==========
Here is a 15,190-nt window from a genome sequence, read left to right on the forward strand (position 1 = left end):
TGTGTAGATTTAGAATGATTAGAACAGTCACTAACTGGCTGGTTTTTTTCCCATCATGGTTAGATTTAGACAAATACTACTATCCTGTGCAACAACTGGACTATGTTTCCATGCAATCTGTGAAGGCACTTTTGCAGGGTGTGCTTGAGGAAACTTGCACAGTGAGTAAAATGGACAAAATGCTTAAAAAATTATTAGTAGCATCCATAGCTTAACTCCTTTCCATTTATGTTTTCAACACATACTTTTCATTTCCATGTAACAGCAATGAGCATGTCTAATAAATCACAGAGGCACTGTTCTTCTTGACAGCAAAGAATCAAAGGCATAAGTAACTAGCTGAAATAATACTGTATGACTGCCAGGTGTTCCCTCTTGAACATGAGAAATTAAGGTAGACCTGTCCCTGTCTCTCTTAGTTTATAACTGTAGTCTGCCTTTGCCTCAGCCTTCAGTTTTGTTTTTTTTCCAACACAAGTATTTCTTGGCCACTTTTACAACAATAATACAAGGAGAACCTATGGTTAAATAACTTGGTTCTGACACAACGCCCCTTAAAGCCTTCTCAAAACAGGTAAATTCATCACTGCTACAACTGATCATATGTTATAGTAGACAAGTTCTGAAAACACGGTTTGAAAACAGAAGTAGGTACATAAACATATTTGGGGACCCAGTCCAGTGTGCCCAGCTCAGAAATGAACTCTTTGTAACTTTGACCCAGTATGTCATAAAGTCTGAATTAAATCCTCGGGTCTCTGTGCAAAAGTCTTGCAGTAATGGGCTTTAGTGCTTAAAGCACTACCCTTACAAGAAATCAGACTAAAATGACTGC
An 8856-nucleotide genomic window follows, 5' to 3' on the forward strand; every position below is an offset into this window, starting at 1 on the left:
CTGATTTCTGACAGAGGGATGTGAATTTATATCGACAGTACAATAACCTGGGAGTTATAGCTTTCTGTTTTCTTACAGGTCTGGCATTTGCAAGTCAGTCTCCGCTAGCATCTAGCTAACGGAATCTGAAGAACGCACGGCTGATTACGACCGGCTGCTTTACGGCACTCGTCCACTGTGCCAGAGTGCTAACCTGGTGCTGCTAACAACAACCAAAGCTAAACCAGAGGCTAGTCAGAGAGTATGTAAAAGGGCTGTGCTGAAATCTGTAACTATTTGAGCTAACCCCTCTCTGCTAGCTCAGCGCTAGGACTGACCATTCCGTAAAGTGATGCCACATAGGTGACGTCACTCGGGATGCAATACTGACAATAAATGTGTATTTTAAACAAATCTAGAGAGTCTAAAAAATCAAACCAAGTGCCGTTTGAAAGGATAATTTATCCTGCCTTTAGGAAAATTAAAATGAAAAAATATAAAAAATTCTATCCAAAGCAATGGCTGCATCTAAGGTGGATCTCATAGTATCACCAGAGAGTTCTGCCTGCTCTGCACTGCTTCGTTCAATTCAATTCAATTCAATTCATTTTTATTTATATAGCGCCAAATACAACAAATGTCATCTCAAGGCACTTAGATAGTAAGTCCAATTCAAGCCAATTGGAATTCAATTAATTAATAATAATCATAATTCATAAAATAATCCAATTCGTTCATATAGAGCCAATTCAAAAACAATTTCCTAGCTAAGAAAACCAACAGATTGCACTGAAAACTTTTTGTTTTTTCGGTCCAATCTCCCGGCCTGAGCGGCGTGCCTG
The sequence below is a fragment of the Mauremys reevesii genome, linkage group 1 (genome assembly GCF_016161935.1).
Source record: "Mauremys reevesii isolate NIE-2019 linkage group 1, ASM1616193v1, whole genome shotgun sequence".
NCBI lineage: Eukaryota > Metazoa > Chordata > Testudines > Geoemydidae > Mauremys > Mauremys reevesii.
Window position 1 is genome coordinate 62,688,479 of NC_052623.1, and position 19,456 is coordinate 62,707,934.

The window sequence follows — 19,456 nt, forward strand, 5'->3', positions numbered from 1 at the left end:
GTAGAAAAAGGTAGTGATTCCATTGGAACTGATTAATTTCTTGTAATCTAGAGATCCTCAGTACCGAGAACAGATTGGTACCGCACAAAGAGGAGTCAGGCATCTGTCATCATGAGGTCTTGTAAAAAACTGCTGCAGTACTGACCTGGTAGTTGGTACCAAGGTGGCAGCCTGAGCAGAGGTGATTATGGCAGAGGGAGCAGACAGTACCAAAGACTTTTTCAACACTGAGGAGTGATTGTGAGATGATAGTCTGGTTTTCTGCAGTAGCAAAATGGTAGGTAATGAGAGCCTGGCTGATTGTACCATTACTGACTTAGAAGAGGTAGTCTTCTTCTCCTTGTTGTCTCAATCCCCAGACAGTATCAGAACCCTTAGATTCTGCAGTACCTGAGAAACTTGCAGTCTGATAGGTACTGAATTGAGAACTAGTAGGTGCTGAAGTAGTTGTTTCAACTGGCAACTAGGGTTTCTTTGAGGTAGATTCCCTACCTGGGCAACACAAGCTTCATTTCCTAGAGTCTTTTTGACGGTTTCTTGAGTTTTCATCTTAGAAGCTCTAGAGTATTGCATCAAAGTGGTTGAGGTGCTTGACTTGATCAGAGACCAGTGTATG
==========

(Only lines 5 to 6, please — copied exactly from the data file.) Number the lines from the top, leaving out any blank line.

The sequence below is a fragment of the Mauremys reevesii genome, linkage group 1 (genome assembly GCF_016161935.1).
Source record: "Mauremys reevesii isolate NIE-2019 linkage group 1, ASM1616193v1, whole genome shotgun sequence".